I see that is a very subjective question that can not be explained properly because the same procedures, as that, not worth for two different subjects.
    Anyway, speaking of "secondary" colors, the white color is the most "secondary" of all.
     
  9. michael pierzga
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    michael pierzga Senior Member

    How does the colour sensing machine work ?

    The gelcoat guy brings a portable machine to the boat and with a sensor records the colour so that the mixing machine can compile the correct colour shade
     
  10. TANSL
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    TANSL Senior Member

    Exactly, that is the solution. A little expensive but it is perfect, at least more reliable than what my eye, untrained in the science of colors, can appreciate.
     
  11. PAR
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    PAR Yacht Designer/Builder

    The eye is more sensitive than a machine, which is called a called photometer (spectrophotometer) BTW and in this regard and the eye is the ultimate decision maker too. I don't know of a single gelcoater or painter that uses equipment like this. Even if you do use a color scanner, most of the time you still have to fine tune the color by eye.

    White is not a secondary color, nor is black. Orange, green and purple are secondary colors. Red, yellow and blue are the primaries. There's nothing subjective about color or mixing color, unless trying to define what a real ivory might be, which could be subjective, but is also only a name. Mixing to match is just an eyeball thing and you either know how to do it, or you learn or pay someone that already does. It's not especially difficult, though as you learn, you'll make a lot of bad batches.
     
  12. TANSL
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    TANSL Senior Member

    Since I do not know anything about colors and how they are measured, I searched Wikipedia information about it and, from what I understand, the "spectrophotometer" is not used, or anything, for what you say. I may misunderstand and therefore I'm wrong.
    Identifying the color has a lot to do with the RAL code colors, which is what the professionals use to identify a color. Do you know what that is?.
    The primary colors, I think, are those who have no mixture of any other color. Colors "secondary" are obtained by mixing in varying proportions of the primaries. According to this, White is the most secondary of all colors.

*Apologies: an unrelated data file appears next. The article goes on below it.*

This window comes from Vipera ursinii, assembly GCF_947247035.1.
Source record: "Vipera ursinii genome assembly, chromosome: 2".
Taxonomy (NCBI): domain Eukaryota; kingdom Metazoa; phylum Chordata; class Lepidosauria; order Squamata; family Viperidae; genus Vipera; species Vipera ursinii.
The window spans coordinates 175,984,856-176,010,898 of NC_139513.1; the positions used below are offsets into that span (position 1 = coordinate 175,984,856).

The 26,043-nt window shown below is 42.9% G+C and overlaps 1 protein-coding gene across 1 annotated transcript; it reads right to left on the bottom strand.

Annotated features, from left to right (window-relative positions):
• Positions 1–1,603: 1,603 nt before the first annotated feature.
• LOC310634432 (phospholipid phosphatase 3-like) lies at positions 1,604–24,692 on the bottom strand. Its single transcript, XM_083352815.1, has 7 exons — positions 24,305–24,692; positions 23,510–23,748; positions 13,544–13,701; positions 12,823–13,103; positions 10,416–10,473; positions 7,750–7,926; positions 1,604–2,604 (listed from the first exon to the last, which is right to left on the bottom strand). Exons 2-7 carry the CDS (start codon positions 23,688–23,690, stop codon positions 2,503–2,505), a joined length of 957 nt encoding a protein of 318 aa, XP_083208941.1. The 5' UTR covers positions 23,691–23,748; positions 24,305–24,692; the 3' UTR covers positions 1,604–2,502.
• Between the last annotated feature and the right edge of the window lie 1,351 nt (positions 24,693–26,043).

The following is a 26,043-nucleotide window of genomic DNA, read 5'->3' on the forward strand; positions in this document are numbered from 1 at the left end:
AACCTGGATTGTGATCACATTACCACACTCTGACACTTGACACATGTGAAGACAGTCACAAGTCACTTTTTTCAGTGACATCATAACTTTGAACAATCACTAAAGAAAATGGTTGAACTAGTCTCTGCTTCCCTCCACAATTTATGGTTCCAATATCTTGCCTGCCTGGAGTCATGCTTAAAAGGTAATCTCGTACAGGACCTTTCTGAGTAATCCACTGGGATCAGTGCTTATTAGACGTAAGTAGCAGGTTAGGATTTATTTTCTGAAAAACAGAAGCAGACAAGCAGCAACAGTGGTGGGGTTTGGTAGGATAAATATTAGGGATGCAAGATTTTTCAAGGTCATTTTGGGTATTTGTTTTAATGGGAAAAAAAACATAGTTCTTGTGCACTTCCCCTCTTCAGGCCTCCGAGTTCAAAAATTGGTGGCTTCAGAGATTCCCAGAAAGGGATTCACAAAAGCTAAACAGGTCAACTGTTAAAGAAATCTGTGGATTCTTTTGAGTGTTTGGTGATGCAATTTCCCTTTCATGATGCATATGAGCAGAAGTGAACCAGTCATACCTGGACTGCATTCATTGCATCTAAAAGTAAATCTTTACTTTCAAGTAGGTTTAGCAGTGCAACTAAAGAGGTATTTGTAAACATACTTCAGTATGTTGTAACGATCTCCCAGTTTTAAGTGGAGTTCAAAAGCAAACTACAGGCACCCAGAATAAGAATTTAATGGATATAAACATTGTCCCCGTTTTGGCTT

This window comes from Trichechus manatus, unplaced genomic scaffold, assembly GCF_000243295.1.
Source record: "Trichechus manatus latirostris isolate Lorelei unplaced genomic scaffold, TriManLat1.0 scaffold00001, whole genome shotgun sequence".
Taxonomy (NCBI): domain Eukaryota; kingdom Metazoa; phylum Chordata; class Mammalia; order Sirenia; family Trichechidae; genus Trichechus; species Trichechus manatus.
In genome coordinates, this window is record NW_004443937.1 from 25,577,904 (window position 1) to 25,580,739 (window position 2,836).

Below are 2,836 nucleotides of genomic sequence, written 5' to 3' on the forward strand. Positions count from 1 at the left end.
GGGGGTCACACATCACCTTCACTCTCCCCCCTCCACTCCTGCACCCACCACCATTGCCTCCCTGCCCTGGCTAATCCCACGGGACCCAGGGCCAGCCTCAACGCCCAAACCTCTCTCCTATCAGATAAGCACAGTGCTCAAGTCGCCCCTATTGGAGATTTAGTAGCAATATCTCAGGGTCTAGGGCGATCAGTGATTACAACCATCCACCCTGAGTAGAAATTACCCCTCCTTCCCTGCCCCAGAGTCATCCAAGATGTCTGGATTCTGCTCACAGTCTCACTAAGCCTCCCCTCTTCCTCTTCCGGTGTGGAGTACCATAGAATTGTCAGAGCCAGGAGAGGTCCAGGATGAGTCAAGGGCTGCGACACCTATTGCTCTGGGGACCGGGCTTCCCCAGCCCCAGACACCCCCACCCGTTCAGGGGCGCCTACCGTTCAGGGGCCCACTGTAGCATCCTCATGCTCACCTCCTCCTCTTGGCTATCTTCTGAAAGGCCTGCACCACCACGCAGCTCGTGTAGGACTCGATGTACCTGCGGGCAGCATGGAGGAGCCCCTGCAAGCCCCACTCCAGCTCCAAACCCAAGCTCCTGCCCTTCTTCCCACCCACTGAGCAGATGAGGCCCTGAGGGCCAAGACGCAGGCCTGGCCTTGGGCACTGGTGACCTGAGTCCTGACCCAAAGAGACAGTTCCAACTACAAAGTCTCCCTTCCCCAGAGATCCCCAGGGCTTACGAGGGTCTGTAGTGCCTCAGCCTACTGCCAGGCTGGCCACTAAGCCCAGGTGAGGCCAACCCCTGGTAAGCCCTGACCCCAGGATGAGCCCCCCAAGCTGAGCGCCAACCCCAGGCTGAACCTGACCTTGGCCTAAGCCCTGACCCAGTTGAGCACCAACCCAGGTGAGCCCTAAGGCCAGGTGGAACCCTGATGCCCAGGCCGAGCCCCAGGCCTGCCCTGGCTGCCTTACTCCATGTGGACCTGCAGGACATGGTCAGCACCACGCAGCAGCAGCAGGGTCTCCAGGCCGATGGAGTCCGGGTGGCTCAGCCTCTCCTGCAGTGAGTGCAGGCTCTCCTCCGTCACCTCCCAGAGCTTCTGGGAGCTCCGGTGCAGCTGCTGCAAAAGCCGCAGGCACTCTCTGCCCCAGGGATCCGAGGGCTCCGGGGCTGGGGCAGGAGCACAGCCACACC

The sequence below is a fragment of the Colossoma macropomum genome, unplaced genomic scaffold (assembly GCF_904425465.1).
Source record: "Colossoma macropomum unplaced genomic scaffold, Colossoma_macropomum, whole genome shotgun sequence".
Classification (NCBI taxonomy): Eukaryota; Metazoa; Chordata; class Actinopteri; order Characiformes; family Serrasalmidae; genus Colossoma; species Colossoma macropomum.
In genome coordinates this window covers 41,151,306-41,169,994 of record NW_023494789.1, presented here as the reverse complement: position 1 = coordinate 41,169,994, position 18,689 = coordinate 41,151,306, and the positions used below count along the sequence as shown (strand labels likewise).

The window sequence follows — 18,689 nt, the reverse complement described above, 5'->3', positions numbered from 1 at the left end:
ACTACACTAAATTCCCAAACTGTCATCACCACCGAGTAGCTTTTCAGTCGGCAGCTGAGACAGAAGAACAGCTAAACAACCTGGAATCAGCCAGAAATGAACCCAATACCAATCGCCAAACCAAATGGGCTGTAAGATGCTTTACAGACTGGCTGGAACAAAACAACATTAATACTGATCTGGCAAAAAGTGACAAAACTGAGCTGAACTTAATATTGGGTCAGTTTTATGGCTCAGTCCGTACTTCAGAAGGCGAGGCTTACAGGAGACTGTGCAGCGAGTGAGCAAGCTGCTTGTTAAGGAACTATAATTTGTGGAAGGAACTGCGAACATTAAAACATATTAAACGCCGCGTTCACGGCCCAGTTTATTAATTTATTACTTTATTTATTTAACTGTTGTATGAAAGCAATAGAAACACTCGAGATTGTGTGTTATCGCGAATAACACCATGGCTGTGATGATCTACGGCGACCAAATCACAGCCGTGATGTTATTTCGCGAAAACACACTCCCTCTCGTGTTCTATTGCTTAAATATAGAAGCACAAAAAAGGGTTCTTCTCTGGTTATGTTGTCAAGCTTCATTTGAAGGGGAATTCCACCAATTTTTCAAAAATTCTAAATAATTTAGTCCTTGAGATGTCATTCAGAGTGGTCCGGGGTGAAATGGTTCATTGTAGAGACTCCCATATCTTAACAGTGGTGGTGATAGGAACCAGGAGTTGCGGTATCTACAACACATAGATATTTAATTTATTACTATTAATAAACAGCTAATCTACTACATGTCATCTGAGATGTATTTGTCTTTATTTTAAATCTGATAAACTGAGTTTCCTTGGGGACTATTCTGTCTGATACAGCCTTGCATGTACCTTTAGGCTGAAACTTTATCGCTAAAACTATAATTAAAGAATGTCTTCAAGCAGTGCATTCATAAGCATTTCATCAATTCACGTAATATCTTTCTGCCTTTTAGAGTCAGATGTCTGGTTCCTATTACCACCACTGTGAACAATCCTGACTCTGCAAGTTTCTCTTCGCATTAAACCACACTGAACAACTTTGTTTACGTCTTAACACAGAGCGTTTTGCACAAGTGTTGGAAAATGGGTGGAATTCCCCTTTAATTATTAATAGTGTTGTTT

Cheers
     
  13. michael pierzga
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    michael pierzga Senior Member

    Nothing wrong with eyeballing. But custom mixed gelcoat is one Kg minimum purchase.

    A Bad guess is expensive.
    And since you cant bring a 25 meter boat up to the shop for examination field guess work is used.

    How this colour machine works is a mystery to me. i will ask the gelcoat guy whats up
     
  14. SukiSolo
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    SukiSolo Senior Member

    A lot of my repairs are very small, maybe the ding off a screw on a jetty, sometimes a T bone on the water. Hardly worth getting a photometer!.
    Fortunately the local chandler/repairer and myself are pretty good at getting the colours by eye. 1.5 gm of gelcoat isn't going to whet any manufacturers appetites. Add up the repairs on a boat , say 4-10 areas and its worth doing.

    In fact I'm mixing him a batch of Laser grey as strangely Laser can't supply it here in the UK, courtesy of some 'Torch' thing.....:D

    However occassionally I do get largish areas and usually mix a small test batch first to check the clour. Hardest thing is getting the match absolutely exact because the gloss off the new gel is slightly different from the gloss of the surface to be repaired. Just an effect from the liquidity of the fresh gel, also different gelcaot manufacturers seem to have different tint 'clear' gels!.

    Fun one recently was a 2.4 meter which leaked. Could not find leak but it went down to Poole got hoisted and godawful 'patch' ws found under centre of keel. Find that, when it is on its trolley!.
     

  15. PAR
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    PAR Yacht Designer/Builder

    That's the ticket, you do a test patch and zero it in. Blending in large areas is tough, but there are tricks to knock down the gloss or bring up the old areas to a similar shine. If I'm asked to do a large area, I'll usually insist on doing the whole side, from rail to chine crease or across a full transom, etc.